What does it take build and support a team of data scientists?
Conducting exploratory data analysis or even basic business intelligence on Hadoop often requires input from data scientists who:
- Create models for related information across Hadoop.
- Structure databases to contain that data.
- Ensure different BI tools generate consistent results when referencing identical data elements.
How many data scientists you'll have to hire depends on the size of your organization and the composition of the data under its control. In this post we review how much it typically costs to hire a data scientist, the factors you'll have to consider when assembling a team and ways you can alleviate the workload placed on data scientists.
"The average US-based data scientist earns $113,436 annually."
The Supply and Demand of Data Scientists
According to Glassdoor, the average salary for a data scientist working in the U.S. is $113,436. What's behind this price tag? Low supply, high demand and the skill sets associated with the role.
McKinsey Global Institute conducted a study on how the Big Data economy is impacting demand for people who can formulate data models, aggregates and other dimensions to support continuous analysis. Despite the rise of data science degrees, open online courses, bootcamps and certificates, McKinsey predicted the U.S. would experience a shortage of 250,000 data scientists by 2024.
Also, being a data scientist isn't an easy job. Mary Kypreos and Lindsey Thorne, who both work as HR managers at Greythorn's open source and big data practice, wrote that many companies seeking data scientists desire candidates who can apply statistical reasoning in engineering roles. Others ask for PhDs in anything from mathematics to computational linguistics.
Considerations for Building a Data Science Team
There isn't what you would call an "average price tag" for a team of data scientists because expertise needs vary among organizations. What about those with massive Hadoop clusters and multiple data analysis tools?
In a situation such as this, you would at least need someone who's familiar with building data models across large sets of information. According to Data Science Central's Maloy Manna, the primary role of this data scientist would be to figure out which algorithms would enable analysts to derive insight from a particular data set.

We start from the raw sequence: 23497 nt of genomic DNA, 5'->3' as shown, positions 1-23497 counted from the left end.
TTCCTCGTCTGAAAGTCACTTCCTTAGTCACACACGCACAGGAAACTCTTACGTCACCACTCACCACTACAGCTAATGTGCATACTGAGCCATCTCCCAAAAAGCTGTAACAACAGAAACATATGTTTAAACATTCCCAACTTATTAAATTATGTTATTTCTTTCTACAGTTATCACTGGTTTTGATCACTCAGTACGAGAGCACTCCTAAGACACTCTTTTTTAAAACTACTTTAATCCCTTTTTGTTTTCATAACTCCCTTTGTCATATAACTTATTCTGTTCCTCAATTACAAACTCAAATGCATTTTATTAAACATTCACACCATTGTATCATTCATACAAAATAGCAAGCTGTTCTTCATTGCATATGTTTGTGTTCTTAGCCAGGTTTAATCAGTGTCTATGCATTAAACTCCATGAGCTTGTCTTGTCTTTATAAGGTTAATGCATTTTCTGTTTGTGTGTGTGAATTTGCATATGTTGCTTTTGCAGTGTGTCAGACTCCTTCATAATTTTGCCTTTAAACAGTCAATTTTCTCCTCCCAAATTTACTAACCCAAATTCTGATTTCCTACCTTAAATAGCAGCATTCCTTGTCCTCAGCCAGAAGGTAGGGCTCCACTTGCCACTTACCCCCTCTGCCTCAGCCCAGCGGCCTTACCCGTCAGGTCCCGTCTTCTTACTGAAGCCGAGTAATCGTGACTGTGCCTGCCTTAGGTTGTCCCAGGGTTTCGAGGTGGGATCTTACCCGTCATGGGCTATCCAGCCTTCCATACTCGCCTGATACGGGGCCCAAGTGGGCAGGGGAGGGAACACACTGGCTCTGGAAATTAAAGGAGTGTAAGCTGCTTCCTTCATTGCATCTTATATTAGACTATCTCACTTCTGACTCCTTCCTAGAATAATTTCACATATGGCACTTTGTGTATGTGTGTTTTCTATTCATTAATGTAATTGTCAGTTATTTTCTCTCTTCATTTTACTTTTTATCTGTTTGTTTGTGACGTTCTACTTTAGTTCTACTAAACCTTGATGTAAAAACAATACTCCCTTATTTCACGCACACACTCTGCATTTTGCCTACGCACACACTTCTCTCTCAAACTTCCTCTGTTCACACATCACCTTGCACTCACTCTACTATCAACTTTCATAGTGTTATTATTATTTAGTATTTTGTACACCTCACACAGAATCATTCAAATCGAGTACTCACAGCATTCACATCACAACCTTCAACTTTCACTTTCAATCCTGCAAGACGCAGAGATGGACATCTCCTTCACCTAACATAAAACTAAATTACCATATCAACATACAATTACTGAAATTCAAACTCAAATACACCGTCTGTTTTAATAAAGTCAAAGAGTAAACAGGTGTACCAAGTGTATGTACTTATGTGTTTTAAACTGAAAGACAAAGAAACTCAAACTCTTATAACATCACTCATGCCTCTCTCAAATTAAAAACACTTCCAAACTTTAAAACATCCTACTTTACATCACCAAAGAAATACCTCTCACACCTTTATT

"You may need to hire as many as 20 data scientists to support ongoing data analysis projects."
In addition, you'll need someone who's capable of managing the Hadoop infrastructure, has a working knowledge of SQL, and can configure relational databases, data marts and analysis environments to run the models his or her associate developed.
You may need to hire as many as 20 data scientists to support ongoing data analysis projects. For example, a pharmaceutical company with global operations not only has to analyze drug sales data, but also information regarding R&D, the supply chain, advertising, manufacturing and dozens of other business components.
Reducing the Data Science Workload
Decreasing the labor costs associated with data scientists entails utilizing Big Data intelligence platforms that apply data aggregates to information within Hadoop clusters.
This technology applies the models data scientists develop directly to Hadoop clusters. As data scientists develop new queries to accommodate analysts' needs, the Big Data intelligence platform uses machine learning algorithms to learn which aggregates particular users employ the most.
Essentially, platforms capable of executing BI on Big Data prevent data scientists from having to continuously develop aggregates from scratch.
Check out our recent post on 'Solving the Unrelated Dimension Dilemma to learn more about how Big Intelligence Platforms can help you make the world of Analytics on Big Data less of a complex burden on data scientists, and more accessible and empowering to data analysts.